The World Trade Organisation (WTO) noted slowing momentum in global trade, with real growth of around 1% for 2023 (previous year): 3%) – a weaker trend compared to the global economy.[2] Taking into account the price trend marked by lower commodity prices, global trade presumably fell by a nominal 4.5% from its record level in the previous year. Goods trade has been impacted by a slowdown in global value chain integration and declining inventory as disruptions subside, accompanied by a trend towards increased domestic procurement and more restrictive trade policy. In addition, a bilateral trade preference with countries with similar geopolitical interests (“friend shoring”) could be identified. There was also the weaker economy in some trade-intensive European and Asian countries, as well as dampening effects from more restrictive conditions for Trade Finance. Weak trade performance is also due to the fact that global economic growth had a less trade-intensive composition, as a higher proportion of domestic demand was driven by consumption, while more trade-intensive investment remained more subdued.[3]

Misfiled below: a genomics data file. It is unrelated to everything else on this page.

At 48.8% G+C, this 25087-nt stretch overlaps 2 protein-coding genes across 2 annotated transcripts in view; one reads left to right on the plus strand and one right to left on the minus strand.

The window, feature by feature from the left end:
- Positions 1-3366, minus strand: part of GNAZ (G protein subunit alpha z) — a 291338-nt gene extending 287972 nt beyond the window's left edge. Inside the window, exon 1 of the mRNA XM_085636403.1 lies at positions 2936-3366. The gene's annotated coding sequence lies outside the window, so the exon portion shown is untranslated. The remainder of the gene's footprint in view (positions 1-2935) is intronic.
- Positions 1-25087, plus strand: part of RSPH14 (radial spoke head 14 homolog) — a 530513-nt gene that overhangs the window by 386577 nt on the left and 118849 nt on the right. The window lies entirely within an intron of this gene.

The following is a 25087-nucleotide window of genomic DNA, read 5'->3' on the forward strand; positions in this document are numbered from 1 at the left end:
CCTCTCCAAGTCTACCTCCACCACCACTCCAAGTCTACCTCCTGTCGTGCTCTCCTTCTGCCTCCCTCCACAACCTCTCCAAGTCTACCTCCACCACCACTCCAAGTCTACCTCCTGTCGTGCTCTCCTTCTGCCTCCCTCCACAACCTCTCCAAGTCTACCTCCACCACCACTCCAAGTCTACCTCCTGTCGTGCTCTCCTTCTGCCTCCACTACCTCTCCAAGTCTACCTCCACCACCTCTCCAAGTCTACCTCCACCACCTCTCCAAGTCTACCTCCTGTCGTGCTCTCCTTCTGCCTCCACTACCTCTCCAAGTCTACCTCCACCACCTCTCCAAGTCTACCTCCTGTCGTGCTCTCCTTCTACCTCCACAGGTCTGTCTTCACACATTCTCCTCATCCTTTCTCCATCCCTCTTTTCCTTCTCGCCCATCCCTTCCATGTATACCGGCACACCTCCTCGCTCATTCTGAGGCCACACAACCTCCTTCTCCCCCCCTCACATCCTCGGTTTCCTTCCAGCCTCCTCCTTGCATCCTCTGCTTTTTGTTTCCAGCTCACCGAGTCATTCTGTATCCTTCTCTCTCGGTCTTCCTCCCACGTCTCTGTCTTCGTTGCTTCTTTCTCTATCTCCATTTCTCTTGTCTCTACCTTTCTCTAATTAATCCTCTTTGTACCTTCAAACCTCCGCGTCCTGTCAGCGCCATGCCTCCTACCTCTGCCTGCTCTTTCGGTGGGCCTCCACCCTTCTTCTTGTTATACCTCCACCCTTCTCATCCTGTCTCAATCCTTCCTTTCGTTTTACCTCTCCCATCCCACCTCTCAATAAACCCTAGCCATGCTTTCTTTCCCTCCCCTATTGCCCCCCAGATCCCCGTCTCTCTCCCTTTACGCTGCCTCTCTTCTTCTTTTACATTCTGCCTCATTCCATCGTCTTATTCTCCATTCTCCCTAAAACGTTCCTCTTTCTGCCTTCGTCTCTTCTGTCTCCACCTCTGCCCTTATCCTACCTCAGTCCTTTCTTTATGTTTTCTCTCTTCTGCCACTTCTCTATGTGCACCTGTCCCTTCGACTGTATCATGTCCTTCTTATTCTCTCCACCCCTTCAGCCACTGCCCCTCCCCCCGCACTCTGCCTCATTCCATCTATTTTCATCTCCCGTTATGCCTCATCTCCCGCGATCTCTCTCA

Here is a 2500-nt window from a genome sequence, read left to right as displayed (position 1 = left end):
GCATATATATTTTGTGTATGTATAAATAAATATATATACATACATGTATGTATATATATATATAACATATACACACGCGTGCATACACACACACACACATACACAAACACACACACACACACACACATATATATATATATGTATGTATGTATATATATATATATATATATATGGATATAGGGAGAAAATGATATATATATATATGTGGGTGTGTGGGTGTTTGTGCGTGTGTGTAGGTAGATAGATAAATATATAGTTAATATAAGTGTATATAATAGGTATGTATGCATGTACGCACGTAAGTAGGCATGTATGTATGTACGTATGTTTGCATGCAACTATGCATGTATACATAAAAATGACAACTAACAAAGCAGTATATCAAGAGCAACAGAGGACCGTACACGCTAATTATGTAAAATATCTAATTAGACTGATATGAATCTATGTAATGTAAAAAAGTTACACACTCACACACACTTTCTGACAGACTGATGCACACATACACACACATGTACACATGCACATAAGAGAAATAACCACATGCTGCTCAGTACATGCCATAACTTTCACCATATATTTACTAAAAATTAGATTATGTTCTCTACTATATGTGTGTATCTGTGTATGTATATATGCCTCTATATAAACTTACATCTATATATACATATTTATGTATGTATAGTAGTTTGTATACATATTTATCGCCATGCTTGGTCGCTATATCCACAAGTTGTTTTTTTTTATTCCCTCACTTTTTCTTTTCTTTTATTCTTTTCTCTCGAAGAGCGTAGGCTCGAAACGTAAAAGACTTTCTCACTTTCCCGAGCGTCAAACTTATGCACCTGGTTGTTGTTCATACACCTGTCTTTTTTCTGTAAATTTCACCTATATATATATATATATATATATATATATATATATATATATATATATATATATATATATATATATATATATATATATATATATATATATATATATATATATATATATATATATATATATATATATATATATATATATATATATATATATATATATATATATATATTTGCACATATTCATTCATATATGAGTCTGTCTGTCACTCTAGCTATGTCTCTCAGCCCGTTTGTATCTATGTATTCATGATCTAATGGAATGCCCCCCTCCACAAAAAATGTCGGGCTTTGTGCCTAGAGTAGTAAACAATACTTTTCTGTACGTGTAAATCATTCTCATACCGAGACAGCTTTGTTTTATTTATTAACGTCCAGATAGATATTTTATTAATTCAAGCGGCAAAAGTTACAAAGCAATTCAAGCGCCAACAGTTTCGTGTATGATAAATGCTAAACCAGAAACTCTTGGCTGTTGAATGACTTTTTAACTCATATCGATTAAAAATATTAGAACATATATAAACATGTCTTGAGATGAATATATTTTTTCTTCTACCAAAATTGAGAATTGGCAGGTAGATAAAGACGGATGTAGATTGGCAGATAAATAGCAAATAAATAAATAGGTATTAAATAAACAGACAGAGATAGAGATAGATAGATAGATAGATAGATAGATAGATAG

Industrialised countries: USA – Eurozone – Germany

Despite tighter monetary policy in the USA, the economy had held up well so that real GDP expanded more strongly in 2023 at an expected 2.5% than in the previous year at 1.9%.[4]

According to the EU Commission, economic momentum in the eurozone has slowed after the robust post-pandemic expansion of 2021/2022 in contrast to the USA. Despite weak global trade, net foreign trade contributed modestly to growth, as the decline in imports was stronger than the decline in exports amid restrained domestic demand. Exports were impacted by weak Chinese growth and geopolitical tensions, among other things.[5]